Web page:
rail 3 is of substantially greater height than is
?ed form of structure at the bottom of the wall;
the web 4 of the ?oor rail 2. The portion of the
and
web 9 of the ceiling rail 3 adjacent the ?ange I0
Figure 6 is a transverse cross-sectional view 50 is flat and has holes l2 punched therein to de
similar to Figure 2 of a structure which is the
crease the dead Weight of the rail and to aiford
same as that shown in Figures 1 to 4, inclusive, at
means for keying of the plaster. The web 9 has
the top and which has at the bottom the struc
two series of outstruck tongues. The upper series
ture shown in Figure 5.
comprises a plurality of longitudinally spaced
Referring now more particularly to Figures 1 55 tongues 13 and the lower series comprises a plu~
2
2,275,109
rality of longitudinally spaced tongues It. All
of the tongues l3 and I4 are outstruck from the
web 9 of the ceiling rail 3 and extend substan
tially parallel to such web as shown, although
the tip or outer extremity of each tongue is bent
slightly outwardly away from the web 9. Each
of the tongues l3 of the upper series points gen
erally longitudinally of the ceiling rail 3 in one
direction and each of the tongues [4 of the lower
upper and lower portions of the stud with the
ceiling and floor rails respectively at the same
time by maintaining the stud substantially ver~
tical and in the same relation to the tongues of
the ?oor and ceiling rails during such engage
ment. It is generally easier, however, to en~
‘gage the upper portion of the stud with the
tongues of the ceiling rail while the lower por
tion of the tongue simply lies alongside the web
series points generally longitudinally in the op ll) 4 of the ?oor rail but not in engagement with
the tongues of the ?oor rail. When its upper
posite direction. The tongues I3 of the upper
portion has been engaged with the tongues of
series are staggered relatively to the tongues M
the ceiling rail the stud is moved upwardly until
of the lower series, as best shown in the upper
its bottom is above the upper surfaces of the
portion of Figure 1.
In erecting a wall construction such as a 15 tongues 1 of the floor rail, whereupon it can be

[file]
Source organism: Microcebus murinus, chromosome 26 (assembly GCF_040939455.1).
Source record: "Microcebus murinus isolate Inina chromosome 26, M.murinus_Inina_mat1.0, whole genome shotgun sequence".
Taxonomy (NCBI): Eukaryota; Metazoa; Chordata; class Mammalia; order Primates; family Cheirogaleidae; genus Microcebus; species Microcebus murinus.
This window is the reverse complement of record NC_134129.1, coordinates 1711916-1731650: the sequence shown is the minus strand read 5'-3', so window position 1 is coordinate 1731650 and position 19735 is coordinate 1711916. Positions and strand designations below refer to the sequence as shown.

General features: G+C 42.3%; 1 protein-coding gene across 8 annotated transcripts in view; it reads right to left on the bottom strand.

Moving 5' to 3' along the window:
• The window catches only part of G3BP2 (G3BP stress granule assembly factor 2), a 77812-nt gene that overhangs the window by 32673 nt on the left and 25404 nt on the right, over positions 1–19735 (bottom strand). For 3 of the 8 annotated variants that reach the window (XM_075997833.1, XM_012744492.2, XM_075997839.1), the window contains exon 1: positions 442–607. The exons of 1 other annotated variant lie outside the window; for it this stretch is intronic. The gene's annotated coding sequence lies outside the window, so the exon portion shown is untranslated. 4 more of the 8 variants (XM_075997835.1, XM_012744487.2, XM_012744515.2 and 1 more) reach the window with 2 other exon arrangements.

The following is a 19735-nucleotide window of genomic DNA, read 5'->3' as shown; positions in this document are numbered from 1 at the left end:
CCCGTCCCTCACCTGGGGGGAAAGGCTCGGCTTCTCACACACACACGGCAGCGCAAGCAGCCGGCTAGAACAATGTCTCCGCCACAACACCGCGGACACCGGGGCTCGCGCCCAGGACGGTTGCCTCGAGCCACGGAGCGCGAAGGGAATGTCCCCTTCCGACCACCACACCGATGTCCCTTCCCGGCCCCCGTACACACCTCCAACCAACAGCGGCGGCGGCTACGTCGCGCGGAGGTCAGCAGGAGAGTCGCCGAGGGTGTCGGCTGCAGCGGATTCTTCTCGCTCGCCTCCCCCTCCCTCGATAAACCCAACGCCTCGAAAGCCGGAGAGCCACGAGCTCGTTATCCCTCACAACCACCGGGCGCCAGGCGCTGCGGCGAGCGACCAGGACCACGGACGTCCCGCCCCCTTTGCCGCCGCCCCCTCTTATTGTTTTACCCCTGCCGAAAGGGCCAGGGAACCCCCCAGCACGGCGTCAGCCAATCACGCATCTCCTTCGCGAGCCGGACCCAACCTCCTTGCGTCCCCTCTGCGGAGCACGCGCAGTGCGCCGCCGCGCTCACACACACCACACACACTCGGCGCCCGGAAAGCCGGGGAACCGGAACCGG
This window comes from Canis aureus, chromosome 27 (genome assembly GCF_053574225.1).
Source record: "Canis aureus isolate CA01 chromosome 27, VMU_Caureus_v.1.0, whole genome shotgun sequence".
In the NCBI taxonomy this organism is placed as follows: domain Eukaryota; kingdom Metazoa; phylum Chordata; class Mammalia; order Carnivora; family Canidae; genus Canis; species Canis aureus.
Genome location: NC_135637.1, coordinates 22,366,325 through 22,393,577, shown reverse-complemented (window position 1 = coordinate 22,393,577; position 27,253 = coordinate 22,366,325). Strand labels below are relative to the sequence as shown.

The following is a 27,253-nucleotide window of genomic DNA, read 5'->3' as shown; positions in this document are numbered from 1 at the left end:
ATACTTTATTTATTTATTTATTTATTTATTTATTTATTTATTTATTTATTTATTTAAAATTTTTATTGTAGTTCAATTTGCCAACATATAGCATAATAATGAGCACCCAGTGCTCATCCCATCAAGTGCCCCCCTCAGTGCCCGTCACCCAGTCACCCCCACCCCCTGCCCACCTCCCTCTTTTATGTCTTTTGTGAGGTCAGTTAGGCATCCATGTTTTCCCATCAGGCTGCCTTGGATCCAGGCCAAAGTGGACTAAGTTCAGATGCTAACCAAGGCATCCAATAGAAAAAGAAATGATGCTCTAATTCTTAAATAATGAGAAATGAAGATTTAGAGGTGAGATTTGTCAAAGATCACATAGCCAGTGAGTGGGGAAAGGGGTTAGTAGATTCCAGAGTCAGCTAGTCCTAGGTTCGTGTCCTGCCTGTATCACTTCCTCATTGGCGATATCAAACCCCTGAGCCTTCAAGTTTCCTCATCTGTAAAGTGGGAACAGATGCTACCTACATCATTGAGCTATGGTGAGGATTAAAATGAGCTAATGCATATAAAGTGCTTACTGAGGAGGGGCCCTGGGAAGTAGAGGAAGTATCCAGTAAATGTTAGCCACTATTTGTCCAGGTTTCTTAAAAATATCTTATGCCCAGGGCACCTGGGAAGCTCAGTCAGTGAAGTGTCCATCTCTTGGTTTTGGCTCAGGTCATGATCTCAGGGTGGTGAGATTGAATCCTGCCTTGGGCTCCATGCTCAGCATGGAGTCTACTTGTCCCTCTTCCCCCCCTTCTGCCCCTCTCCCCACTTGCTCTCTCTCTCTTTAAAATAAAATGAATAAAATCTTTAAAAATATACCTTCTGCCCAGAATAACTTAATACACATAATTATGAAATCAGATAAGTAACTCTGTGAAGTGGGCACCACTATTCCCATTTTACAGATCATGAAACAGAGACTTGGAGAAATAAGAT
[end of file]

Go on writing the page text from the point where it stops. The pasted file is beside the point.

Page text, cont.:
brought into substantially vertical position and
partition the ?oor rail 2 is positioned along the
lowered to the position shown in Figure 4 in
?oor at the bottom of the place where the wall
which its bottom rests upon the ?ange 5 of the
is to be and the ceiling rail 3 is positioned di~
floor rail 2 and with the lower portion of the
rectly above and parallel to the floor rail 2, the
rails 2 and 3 being fastened in place. In posi 20 stud ?ange engaging the tongues T and 8 of
the floor rail just as the upper portion of the
tioning the rails 2 and 3, prior to permanently
stud flange engages the tongues l3 and M of the
fastening them in place they are preferably ar
ceiling rail.
ranged with a tongue l3 of the ceiling rail di~
The ease with which the stud is positioned
rectly above and in vertical alignment with a
relatively
to the floor and ceiling rails will be
25
tongue l of the ?oor rail, as shown in Figures 1
apparent, yet the structure is extremely simple
and 4.
and inexpensive. The stud is held tightly enough
I prefer to employ ?anged studs and the studs
so that the wall supporting structure is of ample
l5 shown in the drawing are of generally chan
nel cross section each having a web portion l6
and ?ange portions H. In positioning a stud
relatively to the supporting and positioning
structure above described ‘the upper portion of a
?ange of the stud is slipped beneath one of the
tongues l3 or one of the tongues 14 of the ceiling
rail 3 so that such tongue substantially embraces "
such ?ange, as shown in Figure e. In the illus
trated embodiment the ?ange of the stud is
embraced by ‘one of the tongues l3. If one of the
tongues I4 should be employed for this purpose
the stud would be reversed in position with the
?anges pointing in the opposite direction and
the opposite ?ange would be slipped beneath
one of the tongues It. By reason of the pro—
vision of the outturned tips of the tongues the
stud flange may be slipped thereunder either
by generally longitudinal movement of the stud
or by generally transverse movement of the stud
and it is generally easier to position the upper
portion of the stud by moving it generally side
strength.
In Figures 5 and 6 there is shown a modi?ed
structure of floor rail and stud. This structure
may be employed with a ceiling rail as above de
scribed andshown in the drawing. The floor
rail shown in Figures 5 and 6 and designated by
reference numeral I8 is of generally channel
shape with a series of tongues l9 struck up from